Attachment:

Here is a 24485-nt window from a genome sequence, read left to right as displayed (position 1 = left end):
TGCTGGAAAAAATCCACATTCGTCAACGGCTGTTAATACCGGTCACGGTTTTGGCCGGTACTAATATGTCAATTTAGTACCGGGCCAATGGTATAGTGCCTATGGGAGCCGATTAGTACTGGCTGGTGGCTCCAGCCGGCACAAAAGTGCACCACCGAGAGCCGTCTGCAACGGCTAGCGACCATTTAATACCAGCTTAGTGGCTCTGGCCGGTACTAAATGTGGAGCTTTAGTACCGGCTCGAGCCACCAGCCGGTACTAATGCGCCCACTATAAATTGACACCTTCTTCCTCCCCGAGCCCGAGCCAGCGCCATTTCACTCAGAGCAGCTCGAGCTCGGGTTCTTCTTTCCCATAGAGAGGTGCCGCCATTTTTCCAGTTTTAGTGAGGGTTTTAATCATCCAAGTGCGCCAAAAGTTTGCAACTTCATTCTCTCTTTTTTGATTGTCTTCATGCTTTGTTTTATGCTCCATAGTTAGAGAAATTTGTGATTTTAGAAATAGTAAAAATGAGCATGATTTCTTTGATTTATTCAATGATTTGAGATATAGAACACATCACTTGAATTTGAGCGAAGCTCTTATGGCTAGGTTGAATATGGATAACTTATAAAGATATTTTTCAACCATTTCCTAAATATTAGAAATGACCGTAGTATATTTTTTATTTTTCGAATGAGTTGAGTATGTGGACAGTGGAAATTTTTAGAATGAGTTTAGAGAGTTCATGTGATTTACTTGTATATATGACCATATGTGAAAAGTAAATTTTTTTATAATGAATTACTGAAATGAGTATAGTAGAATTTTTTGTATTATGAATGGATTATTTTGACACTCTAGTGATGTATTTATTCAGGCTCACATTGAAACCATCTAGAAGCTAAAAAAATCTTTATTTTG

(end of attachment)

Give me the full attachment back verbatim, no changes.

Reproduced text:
Here is a 24485-nt window from a genome sequence, read left to right as displayed (position 1 = left end):
TGCTGGAAAAAATCCACATTCGTCAACGGCTGTTAATACCGGTCACGGTTTTGGCCGGTACTAATATGTCAATTTAGTACCGGGCCAATGGTATAGTGCCTATGGGAGCCGATTAGTACTGGCTGGTGGCTCCAGCCGGCACAAAAGTGCACCACCGAGAGCCGTCTGCAACGGCTAGCGACCATTTAATACCAGCTTAGTGGCTCTGGCCGGTACTAAATGTGGAGCTTTAGTACCGGCTCGAGCCACCAGCCGGTACTAATGCGCCCACTATAAATTGACACCTTCTTCCTCCCCGAGCCCGAGCCAGCGCCATTTCACTCAGAGCAGCTCGAGCTCGGGTTCTTCTTTCCCATAGAGAGGTGCCGCCATTTTTCCAGTTTTAGTGAGGGTTTTAATCATCCAAGTGCGCCAAAAGTTTGCAACTTCATTCTCTCTTTTTTGATTGTCTTCATGCTTTGTTTTATGCTCCATAGTTAGAGAAATTTGTGATTTTAGAAATAGTAAAAATGAGCATGATTTCTTTGATTTATTCAATGATTTGAGATATAGAACACATCACTTGAATTTGAGCGAAGCTCTTATGGCTAGGTTGAATATGGATAACTTATAAAGATATTTTTCAACCATTTCCTAAATATTAGAAATGACCGTAGTATATTTTTTATTTTTCGAATGAGTTGAGTATGTGGACAGTGGAAATTTTTAGAATGAGTTTAGAGAGTTCATGTGATTTACTTGTATATATGACCATATGTGAAAAGTAAATTTTTTTATAATGAATTACTGAAATGAGTATAGTAGAATTTTTTGTATTATGAATGGATTATTTTGACACTCTAGTGATGTATTTATTCAGGCTCACATTGAAACCATCTAGAAGCTAAAAAAATCTTTATTTTG